markets. Journal of the European Economic Association 1 (4):
Roma, P., and D. Ragaglia. 2016. Revenue models, in-app purchase,
and the app performance: Evidence from apple’s app store and
google play. Electronic Commerce Research and Applications 17
Smedlund, A., H. Faghankhani. 2015. Platform orchestration for eﬃ-
ciency, development, and innovation. In 2015 48th Hawaii inter-
national conference on system sciences, 1380–1388. IEEE.
Spieth, P., and S. Schneider. 2016. Business model innovativeness:
Designing a formative measure for business model innovation.
Journal of Business Economics 86 (6): 671–696.
Tang, A. 2016. Mobile app monetization: App business models in the
digital era. International Journal of Innovation, Management and
Technology 7 (5): 224–227.
Täuscher, K., and J. Kietzmann. 2017. Learning from failures in the
sharing economy. Science and Technology 67 (9): 2047–2059.
Weill, P., and M. Vitale. 2001. Place to space: Migrating to e-business
models. Boston: Harvard Business School Press.
Yin, R.K. 2014. Case study research. Design and methods, 5th ed. Los
Angeles, CA: Sage.
Zott, C., and R. Amit. 2008. The ﬁt between product market strategy
and business model: Implications for ﬁrm performance. Strategic
Management Journal 29: 1–26.
Publisher's Note Springer Nature remains neutral with regard to
jurisdictional claims in published maps and institutional aﬃliations.
Cecilia Grieco is Assistant Professor of Management at Sapienza Uni-
versity of Rome. She teaches Market driven management and Strate-
gic marketing. Her research activity is currently focused on Business
models innovation and sharing economy platforms. She also writes
about social impact assessment in social enterprises and non-proﬁt
Gennaro Iasevoli is the Vice-Rector for Research and Internationaliza-
tion at the LUMSA University, where he is full professor of Manage-
ment and Marketing. He is currently also Coordinator of the Doctorate
“The development of well-being of people and organizations”. His
interests of research are Sharing Economy, Co-marketing, Social enter-
Terms and Conditions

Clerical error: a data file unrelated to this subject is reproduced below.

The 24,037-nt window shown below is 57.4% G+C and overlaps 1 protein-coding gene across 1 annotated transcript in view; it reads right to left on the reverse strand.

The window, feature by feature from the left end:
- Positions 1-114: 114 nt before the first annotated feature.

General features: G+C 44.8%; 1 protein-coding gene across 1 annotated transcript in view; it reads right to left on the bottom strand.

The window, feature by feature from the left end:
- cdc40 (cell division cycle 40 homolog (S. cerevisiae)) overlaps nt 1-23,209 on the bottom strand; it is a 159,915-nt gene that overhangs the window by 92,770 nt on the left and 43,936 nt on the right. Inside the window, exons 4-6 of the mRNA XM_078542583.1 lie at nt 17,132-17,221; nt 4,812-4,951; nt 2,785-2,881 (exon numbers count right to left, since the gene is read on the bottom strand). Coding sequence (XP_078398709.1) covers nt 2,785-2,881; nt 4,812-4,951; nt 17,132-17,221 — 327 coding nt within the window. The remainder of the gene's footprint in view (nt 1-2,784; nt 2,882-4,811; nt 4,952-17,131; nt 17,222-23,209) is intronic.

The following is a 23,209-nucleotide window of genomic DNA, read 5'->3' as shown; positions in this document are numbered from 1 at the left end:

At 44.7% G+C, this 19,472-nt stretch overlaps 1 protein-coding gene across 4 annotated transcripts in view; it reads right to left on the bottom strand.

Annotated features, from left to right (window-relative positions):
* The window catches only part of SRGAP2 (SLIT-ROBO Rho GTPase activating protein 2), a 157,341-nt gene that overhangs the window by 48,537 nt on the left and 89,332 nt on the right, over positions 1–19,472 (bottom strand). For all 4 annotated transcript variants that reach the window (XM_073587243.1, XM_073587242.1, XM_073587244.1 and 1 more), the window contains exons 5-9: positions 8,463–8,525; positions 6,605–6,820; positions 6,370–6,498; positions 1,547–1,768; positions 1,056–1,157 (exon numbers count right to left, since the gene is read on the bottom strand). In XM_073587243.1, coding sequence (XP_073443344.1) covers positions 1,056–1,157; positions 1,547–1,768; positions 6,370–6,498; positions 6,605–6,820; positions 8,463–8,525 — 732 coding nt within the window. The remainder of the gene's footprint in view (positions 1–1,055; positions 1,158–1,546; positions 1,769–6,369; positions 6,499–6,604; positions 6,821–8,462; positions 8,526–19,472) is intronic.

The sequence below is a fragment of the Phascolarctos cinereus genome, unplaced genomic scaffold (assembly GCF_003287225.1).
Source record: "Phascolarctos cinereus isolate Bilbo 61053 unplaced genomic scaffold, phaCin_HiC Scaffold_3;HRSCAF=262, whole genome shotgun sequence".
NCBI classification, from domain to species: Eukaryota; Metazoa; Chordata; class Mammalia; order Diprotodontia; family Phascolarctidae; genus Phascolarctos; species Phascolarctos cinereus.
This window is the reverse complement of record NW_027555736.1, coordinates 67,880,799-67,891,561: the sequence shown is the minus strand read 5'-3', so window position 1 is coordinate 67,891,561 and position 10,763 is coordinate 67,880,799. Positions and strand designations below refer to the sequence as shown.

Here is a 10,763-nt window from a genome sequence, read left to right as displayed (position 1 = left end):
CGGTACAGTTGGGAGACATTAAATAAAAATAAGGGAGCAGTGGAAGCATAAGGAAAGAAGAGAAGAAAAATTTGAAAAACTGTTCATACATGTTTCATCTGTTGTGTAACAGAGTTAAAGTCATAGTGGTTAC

Springer Nature journal content, brought to you courtesy of Springer Nature Customer Service Center GmbH (“Springer Nature”).
Springer Nature supports a reasonable amount of sharing of research papers by authors, subscribers and authorised users (“Users”), for small-
scale personal, non-commercial use provided that all copyright, trade and service marks and other proprietary notices are maintained. By
purposes, Springer Nature considers academic use (by researchers and students) to be non-commercial.
These Terms are supplementary and will apply in addition to any applicable website terms and conditions, a relevant site licence or a personal
subscription. These Terms will prevail over any conflict or ambiguity with regards to the relevant terms, a site licence or a personal subscription
(to the extent of the conflict or ambiguity only). For Creative Commons-licensed articles, the terms of the Creative Commons license used will
We collect and use personal data to provide access to the Springer Nature journal content. We may also use these personal data internally within
ResearchGate and Springer Nature and as agreed share it, in an anonymised way, for purposes of tracking, analysis and reporting. We will not
otherwise disclose your personal data outside the ResearchGate or the Springer Nature group of companies unless we have your permission as
While Users may use the Springer Nature journal content for small scale, personal non-commercial use, it is important to note that Users may
use such content for the purpose of providing other users with access on a regular or large scale basis or as a means to circumvent access
use such content where to do so would be considered a criminal or statutory offence in any jurisdiction, or gives rise to civil liability, or is
falsely or misleadingly imply or suggest endorsement, approval , sponsorship, or association unless explicitly agreed to by Springer Nature in
use bots or other automated methods to access the content or redirect messages
override any security feature or exclusionary protocol; or
share the content in order to create substitute for Springer Nature products or services or a systematic database of Springer Nature journal
In line with the restriction against commercial use, Springer Nature does not permit the creation of a product or service that creates revenue,
royalties, rent or income from our content or its inclusion as part of a paid for service or for other commercial gain. Springer Nature journal
content cannot be used for inter-library loans and librarians may not upload Springer Nature journal content on a large scale into their, or any
other, institutional repository.
content on this website and may remove it or features or functionality at our sole discretion, at any time with or without notice. Springer Nature
may revoke this licence to you at any time and remove access to any copies of the Springer Nature journal content which have been saved.
To the fullest extent permitted by law, Springer Nature makes no warranties, representations or guarantees to Users, either express or implied
with respect to the Springer nature journal content and all parties disclaim and waive any implied warranties or warranties imposed by law,
including merchantability or fitness for any particular purpose.
Please note that these rights do not automatically extend to content, data or other material published by Springer Nature that may be licensed
from third parties.
If you would like to use or distribute our Springer Nature journal content to a wider audience or on a regular basis or in any other manner not
expressly permitted by these Terms, please contact Springer Nature at